Economic crisis versus coronavirus: What is more deadly?

Published: Updated:
Enable Read mode
100% Font Size

US President Donald Trump recently caused controversy by suggesting that the US should not sacrifice its economy in its efforts to slow the spread of the coronavirus pandemic.

“We lose thousands and thousands of people a year to the flu. We don’t turn the country off,” said Trump, adding “You can destroy a country this way by closing it down.”


While Trump was widely criticized on social media for prioritizing stocks over people, his comments were made within the ongoing debate over the best response to coronavirus: Should authorities do whatever they can to combat the virus, even if it means damaging the economy - and likely causing more human suffering - in the long run?

Coronavirus response damages economy

Governments across the world have responded to the coronavirus pandemic by shutting down borders and telling businesses to send their employees home, drastically cutting productive economic activity.

Global markets have plummeted in response, with some experts suggesting that the coronavirus-fueled recession would be worse than the 2008 financial crisis.

“It’ll be worse, the percentage point loss of global GDP was relatively limited after 2008… This could be 10, 20, 30 percent in a relatively short run simply because people can’t go to work. And that’s what’s different,” Professor Stephen Thomas, associate dean, MBA programmes at Cass Business School in Dubai and London told Al Arabiya English.

Central banks and governments across the world have stepped up efforts to mitigate the economic fallout of the coronavirus.

Overnight, the US Senate leaders and the Trump administration reached agreement on a $2 trillion stimulus package, while the US Fed, in an unprecedented move, has said that its capacity to buy debt and support the economy is virtually without limit. Meanwhile, in the Middle East, authorities have pledged billions in stimulus, with additional fund announcements announced periodically.

However, the IMF has still warned that the impact of the pandemic will be “quite severe.” In a statement yesterday, IHS Markit Chief Business Economist Chris Williamson said, “The US is likely already in a recession that will inevitably deepen further.”

Does economic recession kill people – and how many?

It is this gloomy economic forecast which has caused some to question the wisdom of combating coronavirus by all means necessary.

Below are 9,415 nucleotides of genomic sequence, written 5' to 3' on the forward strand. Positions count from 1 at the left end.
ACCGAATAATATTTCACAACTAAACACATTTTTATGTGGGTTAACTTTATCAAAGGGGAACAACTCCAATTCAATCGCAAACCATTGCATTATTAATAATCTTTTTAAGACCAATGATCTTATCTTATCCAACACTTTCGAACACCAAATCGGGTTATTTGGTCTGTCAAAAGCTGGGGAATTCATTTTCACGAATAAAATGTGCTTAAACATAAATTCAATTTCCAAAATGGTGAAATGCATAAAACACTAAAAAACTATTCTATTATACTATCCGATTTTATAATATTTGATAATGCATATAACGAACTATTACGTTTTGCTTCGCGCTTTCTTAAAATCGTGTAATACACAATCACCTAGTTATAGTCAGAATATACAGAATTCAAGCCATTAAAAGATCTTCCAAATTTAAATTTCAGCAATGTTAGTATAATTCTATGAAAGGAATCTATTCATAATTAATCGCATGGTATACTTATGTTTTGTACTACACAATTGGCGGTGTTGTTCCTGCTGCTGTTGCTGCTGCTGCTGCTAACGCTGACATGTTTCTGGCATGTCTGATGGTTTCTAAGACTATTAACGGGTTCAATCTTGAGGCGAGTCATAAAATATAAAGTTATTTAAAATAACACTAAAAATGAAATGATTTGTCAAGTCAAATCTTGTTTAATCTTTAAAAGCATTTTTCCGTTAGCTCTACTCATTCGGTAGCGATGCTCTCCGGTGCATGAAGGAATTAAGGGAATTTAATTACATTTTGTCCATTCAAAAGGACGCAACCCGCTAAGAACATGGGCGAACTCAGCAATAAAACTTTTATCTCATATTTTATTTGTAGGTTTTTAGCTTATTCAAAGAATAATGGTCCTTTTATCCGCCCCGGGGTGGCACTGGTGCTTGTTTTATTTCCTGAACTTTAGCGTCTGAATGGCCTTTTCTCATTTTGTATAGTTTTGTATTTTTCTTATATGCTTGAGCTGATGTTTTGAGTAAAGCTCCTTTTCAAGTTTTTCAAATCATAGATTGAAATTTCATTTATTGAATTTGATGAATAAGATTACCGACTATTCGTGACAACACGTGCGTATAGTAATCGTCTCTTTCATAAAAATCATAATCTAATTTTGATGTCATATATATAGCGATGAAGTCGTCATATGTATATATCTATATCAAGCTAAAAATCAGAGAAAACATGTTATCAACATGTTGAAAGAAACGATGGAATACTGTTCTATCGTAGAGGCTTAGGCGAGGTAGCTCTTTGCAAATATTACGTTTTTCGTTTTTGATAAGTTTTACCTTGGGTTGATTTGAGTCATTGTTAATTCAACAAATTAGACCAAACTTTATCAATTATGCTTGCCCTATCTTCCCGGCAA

Taking historical precedent into account, it is likely that many people will be killed by the knock-on effects of an economic recession.

Historically, in a recession people lose their jobs, their health deteriorates, and their living standards fall. Studies from a range of scenarios have drawn connections between economic stress and public health.

Their conclusions were famously captured by actor Brad Pitt in the film The Big Short, a 2015 dramatization of the events leading up to the 2008 Great Recession, when he remarked: “Here’s a number for you: for every 1 percent unemployment goes up, 40,000 people die.”

As might be expected, the reality is more complicated than Hollywood.

A study published in the British Journal of Psychiatry suggested that suicide rates across Europe rose in 2009 following years of falling and remained elevated until 2011. The rise corresponded to an additional 7,950 suicides compared to previous trends in 2007 and 2010. A similar trend was also seen in Canada and the US.

Another study, published in medical journal The Lancet, found that the 2008 economic crisis was likely linked to around 260,000 excess cancer-related deaths in Organization of Economic Co-operation and Development (OECD) countries alone between 2008 and 2010.

“Unemployment rises were significantly associated with an increase in all-cancer mortality and all specific cancers except lung cancer in women,” the journal cited as a result from the study.

Difficult to compare

But while a recession will undoubtedly cause harm to people’s lives, it is difficult to measure whether it will outweigh the damage caused by the coronavirus itself.

The virus has caught many governments by surprise, with the infectivity and mortality rates varying as more data has come in. The speculative nature of forecasting for a novel virus that the medical establishment has not had time to adequately study means that contrasting the two is very difficult.

Given the huge potential impact on long-term public health, authorities have been forced to weigh up these short-term and long-term factors when calculating their response to the crisis.

But as more people die every day, the pressure on governments to act for short-term containment goals grows – with potentially disastrous long-term consequences.

Read more:

Coronavirus: Pompeo urges Saudi Arabia to reassure oil, financial markets

Countries begin to hoard food, sparking fears of shortages

Coronavirus: US business activity declines to October 2009 levels says IHS Markit

Top Content Trending